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Glutton’s Guilt

What recession? I was spoiled with two delicious brunches out this weekend. If I had the patience to set up yet another e-account @ Yelp, this would be my review of Sunday brunch @ Green St. Cafe:
The cafe is found on the periphery of the Smith campus. It’s owned by partners, one of whom is unfailingly rude to customers – Luckily, if you go into your dining experience expecting ‘tude, it can actually be quite funny. The staff was building a splendid crackling fire when my party sat was seated. We were stationed in front of a dreadful mural. However, Green St. made up for this aesthetic faux-pas with completely handwritten menus and bills. As usual, the meal began with a basket of carby goods, a generous four samples each of the following: cheddar and chive biscuits, citrus muffins, and slices of sourdough. This is accompanied by a pot of cinnamon butter, crunchy with sugar crystals! I had the onion and Gruyere tart, which came with a Boston lettuce salad and a simple dressing; K had Eggs Benedict with thick slices of ham and unreal (realer than real) Hollandaise sauce; M1 had lemon ricotta pancakes, and M2 had the Gruyere and broccoli omelet with potatoes. Superb.

I didn’t bring my camera to document. Instead, here are some pictures of the owners’ garden, where much of the restaurant’s produce comes from. I took these on the 2008 Friends of the Forbes Library Northampton Garden tour.

Towards the end of the meal, a mime arrived! He performed by the wine bar (where my friend Ella sometimes plays on Saturday nights). Also towards the end of our meal, our conversation turned to the economy, and Keith and I brought up some of the lessons we learned from Chris Martenson’s The End of Money: The Crash Course, a radical special we caught on PBS a couple weeks ago.


I strongly urge you, whoever you are, to watch this despite the seemingly dry subject matter and the obsolete presentation medium. In sum, Martenson argues that the next twenty years are going to be nothing like the last twenty years of exponential growth. The trend of exponential growth means living beyond our means, and with it an ever-increasing debt we Americans can never pay back. We can ultimately default (i.e., the end of money) or make profound changes in our lifestyles to live sustainably. I think it’s really compelling based on what happened in Martenson’s personal life: he terminated his position as VP at a Fortune 300 company and moved into a more modest home. In his own words:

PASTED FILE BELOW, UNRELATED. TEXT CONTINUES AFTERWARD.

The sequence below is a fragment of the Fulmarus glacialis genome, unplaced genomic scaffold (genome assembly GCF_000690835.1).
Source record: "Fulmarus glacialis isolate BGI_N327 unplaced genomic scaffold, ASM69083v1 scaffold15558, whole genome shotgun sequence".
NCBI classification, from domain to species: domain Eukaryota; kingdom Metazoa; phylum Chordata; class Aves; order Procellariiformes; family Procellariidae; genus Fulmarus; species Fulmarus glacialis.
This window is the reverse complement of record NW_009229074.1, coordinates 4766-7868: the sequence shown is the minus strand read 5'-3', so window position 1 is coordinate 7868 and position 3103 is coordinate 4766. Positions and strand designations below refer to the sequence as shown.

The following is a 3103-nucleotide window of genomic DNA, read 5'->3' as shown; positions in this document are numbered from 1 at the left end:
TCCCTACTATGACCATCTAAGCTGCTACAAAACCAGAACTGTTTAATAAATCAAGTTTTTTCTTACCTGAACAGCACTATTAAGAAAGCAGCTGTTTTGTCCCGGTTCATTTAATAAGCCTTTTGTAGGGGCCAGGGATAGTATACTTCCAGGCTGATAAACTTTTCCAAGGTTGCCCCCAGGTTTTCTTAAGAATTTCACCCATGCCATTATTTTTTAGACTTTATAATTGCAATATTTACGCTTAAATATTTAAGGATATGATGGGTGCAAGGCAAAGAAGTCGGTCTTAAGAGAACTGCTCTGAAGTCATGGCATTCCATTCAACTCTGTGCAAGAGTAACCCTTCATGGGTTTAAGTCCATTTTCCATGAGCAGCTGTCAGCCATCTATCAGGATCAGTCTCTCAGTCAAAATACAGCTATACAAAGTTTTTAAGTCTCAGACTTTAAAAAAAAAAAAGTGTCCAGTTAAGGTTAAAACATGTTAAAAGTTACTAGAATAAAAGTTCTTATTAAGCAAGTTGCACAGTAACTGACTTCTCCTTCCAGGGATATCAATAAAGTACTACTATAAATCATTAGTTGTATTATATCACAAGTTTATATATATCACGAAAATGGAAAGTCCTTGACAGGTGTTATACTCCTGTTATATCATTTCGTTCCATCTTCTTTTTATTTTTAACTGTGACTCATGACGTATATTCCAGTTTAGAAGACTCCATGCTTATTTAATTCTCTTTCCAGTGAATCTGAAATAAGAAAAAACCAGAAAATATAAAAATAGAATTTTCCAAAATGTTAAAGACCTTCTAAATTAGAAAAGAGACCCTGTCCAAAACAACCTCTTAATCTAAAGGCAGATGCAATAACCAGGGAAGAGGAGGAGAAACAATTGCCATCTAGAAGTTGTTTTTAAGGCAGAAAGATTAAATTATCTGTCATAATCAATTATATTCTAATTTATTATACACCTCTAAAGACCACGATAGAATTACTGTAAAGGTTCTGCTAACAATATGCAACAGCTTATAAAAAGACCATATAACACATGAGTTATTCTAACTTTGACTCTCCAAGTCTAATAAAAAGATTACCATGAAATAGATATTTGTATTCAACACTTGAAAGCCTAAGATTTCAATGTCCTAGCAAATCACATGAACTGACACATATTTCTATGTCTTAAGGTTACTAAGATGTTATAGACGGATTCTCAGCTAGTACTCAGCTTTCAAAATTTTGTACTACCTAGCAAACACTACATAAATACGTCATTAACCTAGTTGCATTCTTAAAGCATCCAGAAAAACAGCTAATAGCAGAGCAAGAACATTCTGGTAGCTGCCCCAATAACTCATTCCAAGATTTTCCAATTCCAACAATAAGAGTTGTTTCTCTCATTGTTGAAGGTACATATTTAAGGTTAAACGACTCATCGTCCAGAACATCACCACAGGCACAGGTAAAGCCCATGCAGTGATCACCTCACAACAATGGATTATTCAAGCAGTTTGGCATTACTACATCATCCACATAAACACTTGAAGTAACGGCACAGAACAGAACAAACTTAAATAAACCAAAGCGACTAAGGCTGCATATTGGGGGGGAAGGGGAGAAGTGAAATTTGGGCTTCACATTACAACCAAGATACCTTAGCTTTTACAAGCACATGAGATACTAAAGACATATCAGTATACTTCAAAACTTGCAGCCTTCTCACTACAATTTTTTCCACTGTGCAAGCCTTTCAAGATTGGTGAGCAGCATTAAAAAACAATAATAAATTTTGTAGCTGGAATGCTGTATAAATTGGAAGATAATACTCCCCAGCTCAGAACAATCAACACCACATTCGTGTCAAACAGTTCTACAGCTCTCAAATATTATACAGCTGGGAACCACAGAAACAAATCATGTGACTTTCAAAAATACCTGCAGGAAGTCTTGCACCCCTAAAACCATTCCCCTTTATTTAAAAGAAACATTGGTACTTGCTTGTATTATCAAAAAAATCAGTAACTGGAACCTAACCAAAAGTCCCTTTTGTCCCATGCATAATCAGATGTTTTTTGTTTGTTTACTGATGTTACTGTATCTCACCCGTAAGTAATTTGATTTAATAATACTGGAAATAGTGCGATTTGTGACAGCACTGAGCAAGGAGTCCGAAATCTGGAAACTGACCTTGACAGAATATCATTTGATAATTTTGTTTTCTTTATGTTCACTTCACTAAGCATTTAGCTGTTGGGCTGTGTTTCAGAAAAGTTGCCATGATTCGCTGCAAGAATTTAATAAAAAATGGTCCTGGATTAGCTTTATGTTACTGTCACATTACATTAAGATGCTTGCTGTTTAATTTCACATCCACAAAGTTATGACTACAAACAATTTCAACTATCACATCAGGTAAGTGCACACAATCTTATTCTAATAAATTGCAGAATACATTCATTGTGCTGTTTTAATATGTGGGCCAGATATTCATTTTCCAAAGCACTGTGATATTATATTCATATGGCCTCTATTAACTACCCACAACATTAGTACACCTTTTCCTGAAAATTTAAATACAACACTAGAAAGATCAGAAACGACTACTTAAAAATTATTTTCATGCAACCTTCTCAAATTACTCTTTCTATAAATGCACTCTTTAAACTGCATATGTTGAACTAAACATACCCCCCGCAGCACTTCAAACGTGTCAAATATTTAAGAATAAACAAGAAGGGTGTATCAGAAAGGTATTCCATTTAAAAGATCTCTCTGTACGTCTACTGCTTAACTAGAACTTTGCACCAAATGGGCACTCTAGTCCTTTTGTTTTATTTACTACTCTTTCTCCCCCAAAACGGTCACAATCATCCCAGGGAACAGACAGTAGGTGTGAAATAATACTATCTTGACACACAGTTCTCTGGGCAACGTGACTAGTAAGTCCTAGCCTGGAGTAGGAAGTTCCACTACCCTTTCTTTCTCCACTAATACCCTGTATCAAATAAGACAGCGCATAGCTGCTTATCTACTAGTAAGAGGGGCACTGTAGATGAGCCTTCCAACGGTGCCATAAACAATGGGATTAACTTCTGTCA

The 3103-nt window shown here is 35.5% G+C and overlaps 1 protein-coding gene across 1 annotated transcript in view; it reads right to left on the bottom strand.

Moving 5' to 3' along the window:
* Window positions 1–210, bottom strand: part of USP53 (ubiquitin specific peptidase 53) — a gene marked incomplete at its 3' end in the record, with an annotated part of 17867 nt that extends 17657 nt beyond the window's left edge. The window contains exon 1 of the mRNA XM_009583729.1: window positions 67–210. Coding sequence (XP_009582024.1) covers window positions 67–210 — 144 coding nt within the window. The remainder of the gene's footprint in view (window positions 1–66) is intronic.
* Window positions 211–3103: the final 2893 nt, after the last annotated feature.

I grow a garden every year; preserve food, know how to brew beer & wine, and raise chickens. I’ve carefully examined each support system (food, energy, security, etc), and for each of them I’ve figured out either a means of being more self-sufficient or a way to do without. But, most importantly, I now know that the most important descriptor of wealth is not my dollar holdings, but the depth and richness of my community.

Which reminds me! My goal this summer is to eat produce exclusively from my garden plot.

Escape to Sugarbush Mountain

On Tuesday morning, I headed to Warren, Vermont for a mini ski vacation at Sugarbush.  Google Maps’ route sent me directly over two mountains with warped dirt roads and cautionary signs (snow tires are required!).  Fortunately it was sunny, and I entertained myself with This American Life podcasts.  After cracking and ruining my orange ski boots, I sorted out my rentals and lift ticket, and I met up with Uncle Dave, Auntie Lu, and my cousins Chris and Mike at Sugarbush’s Lincoln Peak Village for a day and a half of skiing.